On Elections and Voting

As of this coming Tuesday, I will have voted in nine U.S. Presidential elections. I cast my first vote in 1980 and haven’t missed a polling day since.

I also worked at the national level on four of those campaigns, on the road doing advance work – going ahead of the candidate and developing rallies, speeches and appearances.

So, it’s probably no surprise to you that I am a political junkie – I watch the coverage semi-compulsively. I talk about trends and developments. I read tea leaves.

And, boy, has this year has been different from others in my experience. It’s been so vitriolic. Mean-spirited. Unkind.

Yes, the political junkie in me knows that we have a history of divisive and ugly campaigns. In 1884, the major campaign slogan of Republican James G. Blaine referred to opponent Grover Cleveland’s apparent fathering of a child outside of marriage – “Ma, Ma, Where’s my Pa?” Cleveland, in return, campaigned on: “Blaine, Blaine, The Continental Liar From The State of Maine.”

Thomas Jefferson referred to John Adams as “hideous hermaphroditical character” in the 1800 campaign, and Adams retorted with a slur on Jefferson, “a mean-spirited, low-lived fellow, the son of a half-breed Indian squaw, sired by a Virginia mulatto father.”

Makes “apology tour” and “flip-flopper” seem rather tame.

But aren’t you tired of it? Exhausted? Limp with campaign fatigue?

Is this really what we Americans want?

I don’t think so. I think what we really want is to come together.

On September 12, 2001, Washington, DC, had changed. Walking down the street, everyone made eye contact. Folks connected with one another in grief and disbelief while in line for coffee, or when buying the newspaper. But we also shared a solid resolve that we could pull together and emerge stronger as a nation. I was very proud of our President, George W. Bush, when he stood on that debris pile in New York with a megaphone and spoke from the heart.

I felt like an American, united with other Americans.

In 2004, I was asked to help organize the State Funeral of President Reagan. As the motorcade slowly snaked from the National Cathedral to Andrews Air Force Base, I watched as men and women in suits, and construction workers in dusty boots, and poor women holding the hands of small children stood at attention with their hands over their hearts as the procession went by. Regardless of age, or race, or gender – people came together to honor one man’s service to the country. I was in tears about two blocks into the ride, moved by the outpouring of goodwill by we Americans.

In 2006, Gerald R. Ford died and I was called to help pull together his State Funeral. There was a different tone and feel to this event, mirroring President Ford’s down-to-earth style. Yet, thousands of Americans stood in line in the cold to pay their respects in the Rotunda of the Capitol. And the Ford family was there throughout, shaking hands and thanking each and every visitor. Mrs. Ford took a drive through her old neighborhood of Alexandria, Virginia, and people spontaneously lined the streets to wave and greet her.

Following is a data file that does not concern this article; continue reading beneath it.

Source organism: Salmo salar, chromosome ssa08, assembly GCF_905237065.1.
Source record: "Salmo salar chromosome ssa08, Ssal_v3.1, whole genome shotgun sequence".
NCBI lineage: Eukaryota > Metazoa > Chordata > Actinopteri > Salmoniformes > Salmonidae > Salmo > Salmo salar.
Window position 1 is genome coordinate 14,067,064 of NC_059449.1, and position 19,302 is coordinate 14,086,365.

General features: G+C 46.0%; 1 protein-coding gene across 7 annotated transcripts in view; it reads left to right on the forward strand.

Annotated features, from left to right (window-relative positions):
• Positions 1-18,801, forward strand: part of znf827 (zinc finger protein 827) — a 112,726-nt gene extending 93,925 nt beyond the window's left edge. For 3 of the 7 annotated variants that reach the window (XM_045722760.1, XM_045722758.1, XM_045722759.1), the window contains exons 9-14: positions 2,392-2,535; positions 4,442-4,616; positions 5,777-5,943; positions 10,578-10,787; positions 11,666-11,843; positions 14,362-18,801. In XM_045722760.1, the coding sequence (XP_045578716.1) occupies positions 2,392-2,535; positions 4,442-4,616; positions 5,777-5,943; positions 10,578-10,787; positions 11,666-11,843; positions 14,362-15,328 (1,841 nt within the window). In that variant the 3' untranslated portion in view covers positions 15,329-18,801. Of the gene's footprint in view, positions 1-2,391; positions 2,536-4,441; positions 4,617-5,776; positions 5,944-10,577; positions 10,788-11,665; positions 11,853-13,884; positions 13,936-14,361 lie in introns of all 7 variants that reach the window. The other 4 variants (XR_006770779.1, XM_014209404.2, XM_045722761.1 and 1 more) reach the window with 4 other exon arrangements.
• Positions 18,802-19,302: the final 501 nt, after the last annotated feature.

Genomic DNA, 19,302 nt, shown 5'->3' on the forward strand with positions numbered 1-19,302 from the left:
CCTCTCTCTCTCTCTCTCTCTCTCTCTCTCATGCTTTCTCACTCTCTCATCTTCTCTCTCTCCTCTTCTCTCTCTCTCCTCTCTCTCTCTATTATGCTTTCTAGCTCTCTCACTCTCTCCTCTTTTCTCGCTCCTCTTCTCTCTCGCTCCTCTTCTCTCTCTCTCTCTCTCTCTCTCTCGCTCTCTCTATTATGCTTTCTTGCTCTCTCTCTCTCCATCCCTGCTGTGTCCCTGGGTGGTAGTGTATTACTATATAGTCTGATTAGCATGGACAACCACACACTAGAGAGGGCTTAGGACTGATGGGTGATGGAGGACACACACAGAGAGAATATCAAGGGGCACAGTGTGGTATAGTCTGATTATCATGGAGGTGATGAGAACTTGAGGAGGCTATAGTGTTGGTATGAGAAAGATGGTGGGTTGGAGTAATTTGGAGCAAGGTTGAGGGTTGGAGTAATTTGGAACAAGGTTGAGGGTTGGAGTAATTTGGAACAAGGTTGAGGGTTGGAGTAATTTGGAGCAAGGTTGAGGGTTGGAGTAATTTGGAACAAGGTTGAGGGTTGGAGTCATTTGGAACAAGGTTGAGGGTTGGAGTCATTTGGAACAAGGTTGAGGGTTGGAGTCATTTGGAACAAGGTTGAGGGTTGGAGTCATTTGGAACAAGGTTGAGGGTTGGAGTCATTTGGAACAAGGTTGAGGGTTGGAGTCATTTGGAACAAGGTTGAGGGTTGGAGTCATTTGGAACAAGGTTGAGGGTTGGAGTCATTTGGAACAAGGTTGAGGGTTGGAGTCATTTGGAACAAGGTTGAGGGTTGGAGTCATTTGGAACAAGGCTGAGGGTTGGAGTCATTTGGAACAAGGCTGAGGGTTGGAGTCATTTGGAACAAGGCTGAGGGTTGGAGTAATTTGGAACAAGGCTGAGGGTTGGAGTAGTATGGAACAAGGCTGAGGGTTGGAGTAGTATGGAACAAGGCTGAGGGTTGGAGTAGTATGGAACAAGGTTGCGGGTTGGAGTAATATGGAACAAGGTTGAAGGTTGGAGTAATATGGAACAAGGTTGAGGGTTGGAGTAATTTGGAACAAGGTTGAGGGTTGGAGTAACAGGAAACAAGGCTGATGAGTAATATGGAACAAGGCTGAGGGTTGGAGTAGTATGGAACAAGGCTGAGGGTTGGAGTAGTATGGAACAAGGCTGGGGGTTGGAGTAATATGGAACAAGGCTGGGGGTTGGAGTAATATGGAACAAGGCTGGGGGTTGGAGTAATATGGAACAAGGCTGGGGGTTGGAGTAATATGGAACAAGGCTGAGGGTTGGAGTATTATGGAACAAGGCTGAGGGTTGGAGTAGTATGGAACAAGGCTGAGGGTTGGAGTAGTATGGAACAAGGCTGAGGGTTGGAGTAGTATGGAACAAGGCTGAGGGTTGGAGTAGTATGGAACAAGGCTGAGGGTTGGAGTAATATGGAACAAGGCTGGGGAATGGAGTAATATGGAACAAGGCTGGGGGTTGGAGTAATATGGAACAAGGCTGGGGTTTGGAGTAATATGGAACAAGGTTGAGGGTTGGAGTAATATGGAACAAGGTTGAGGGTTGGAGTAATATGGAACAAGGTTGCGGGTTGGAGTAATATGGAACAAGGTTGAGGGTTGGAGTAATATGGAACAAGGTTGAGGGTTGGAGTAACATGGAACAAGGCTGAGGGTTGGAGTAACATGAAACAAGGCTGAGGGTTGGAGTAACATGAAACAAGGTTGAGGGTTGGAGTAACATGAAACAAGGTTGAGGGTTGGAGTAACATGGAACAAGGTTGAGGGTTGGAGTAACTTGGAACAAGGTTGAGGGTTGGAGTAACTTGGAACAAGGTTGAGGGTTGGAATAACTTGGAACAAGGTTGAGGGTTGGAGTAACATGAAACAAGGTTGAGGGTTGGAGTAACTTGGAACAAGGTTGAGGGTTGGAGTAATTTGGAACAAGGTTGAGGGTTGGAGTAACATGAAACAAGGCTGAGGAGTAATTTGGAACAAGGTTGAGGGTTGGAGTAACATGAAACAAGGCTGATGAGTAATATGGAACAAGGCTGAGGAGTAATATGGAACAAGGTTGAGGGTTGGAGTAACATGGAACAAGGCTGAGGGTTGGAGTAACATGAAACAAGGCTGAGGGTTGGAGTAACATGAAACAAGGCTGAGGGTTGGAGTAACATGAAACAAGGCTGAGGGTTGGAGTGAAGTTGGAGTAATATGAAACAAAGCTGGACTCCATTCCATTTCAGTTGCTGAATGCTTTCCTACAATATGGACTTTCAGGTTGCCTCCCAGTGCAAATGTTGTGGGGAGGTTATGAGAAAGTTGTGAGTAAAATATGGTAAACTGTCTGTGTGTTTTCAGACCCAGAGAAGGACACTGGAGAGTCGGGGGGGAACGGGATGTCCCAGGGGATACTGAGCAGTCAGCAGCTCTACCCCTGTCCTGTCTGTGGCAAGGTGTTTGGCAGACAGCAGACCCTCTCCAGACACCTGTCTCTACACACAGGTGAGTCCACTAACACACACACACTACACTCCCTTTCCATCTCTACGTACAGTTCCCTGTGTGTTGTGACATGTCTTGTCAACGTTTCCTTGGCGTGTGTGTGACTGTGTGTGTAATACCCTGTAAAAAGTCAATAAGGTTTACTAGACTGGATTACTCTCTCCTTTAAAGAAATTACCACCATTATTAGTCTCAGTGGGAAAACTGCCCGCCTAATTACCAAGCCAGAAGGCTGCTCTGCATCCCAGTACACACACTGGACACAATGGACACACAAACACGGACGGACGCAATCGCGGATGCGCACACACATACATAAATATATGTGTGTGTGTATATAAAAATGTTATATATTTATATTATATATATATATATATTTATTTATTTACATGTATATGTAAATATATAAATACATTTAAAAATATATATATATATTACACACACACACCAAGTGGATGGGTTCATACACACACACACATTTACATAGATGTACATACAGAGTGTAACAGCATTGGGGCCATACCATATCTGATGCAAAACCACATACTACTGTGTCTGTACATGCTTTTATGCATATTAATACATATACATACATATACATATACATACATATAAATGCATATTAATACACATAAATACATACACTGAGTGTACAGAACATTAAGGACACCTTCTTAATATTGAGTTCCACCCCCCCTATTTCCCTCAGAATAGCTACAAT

Once again, I was moved to see that we Americans not only love to come together,but need to come together, around something that unites us.

In 2008, with the election of Barack Obama, I saw the same thing. There was eye contact, there were smiles and nods – even if you didn’t know who had voted which way. There was a sense that America had once again united and was stronger as a result.

Last week, with the horrible destruction wrought by Hurricane Sandy, I saw the same thing – people in New Jersey and New York and Connecticut, helping one another. Those of us in other places doing what we could to help those in need.

We came together, as Americans at our best.

Which is why I cannot for the life of me understand the forces that would divide us.

We are such a stronger country when we come together. We are better people when we are one, and realize the interconnectedness between the Iowa farmer and the Massachusetts WIC recipient. Between the Seattle software engineer and the teacher in Mississippi.

On Tuesday, I will vote, and I urge you to vote, too. Vote for the candidate of your preference, for President, for Senate, for House, for Governor, for city and local officials. Truly, I don’t care for whom you vote.

By voting, you will be engaging in something very dear – the right of Americans to come together. To be Americans. Together.

And, knowing me, I will be moved to tears one more time knowing that a worker on Alaska’s North Slope will be casting her ballot along with a real estate manager in Florida and a social worker in Montana and a business owner in Virginia and an at-home mom in Indiana and a rancher in Oklahoma. All coming out to exercise the most American of our rights. The right to vote.


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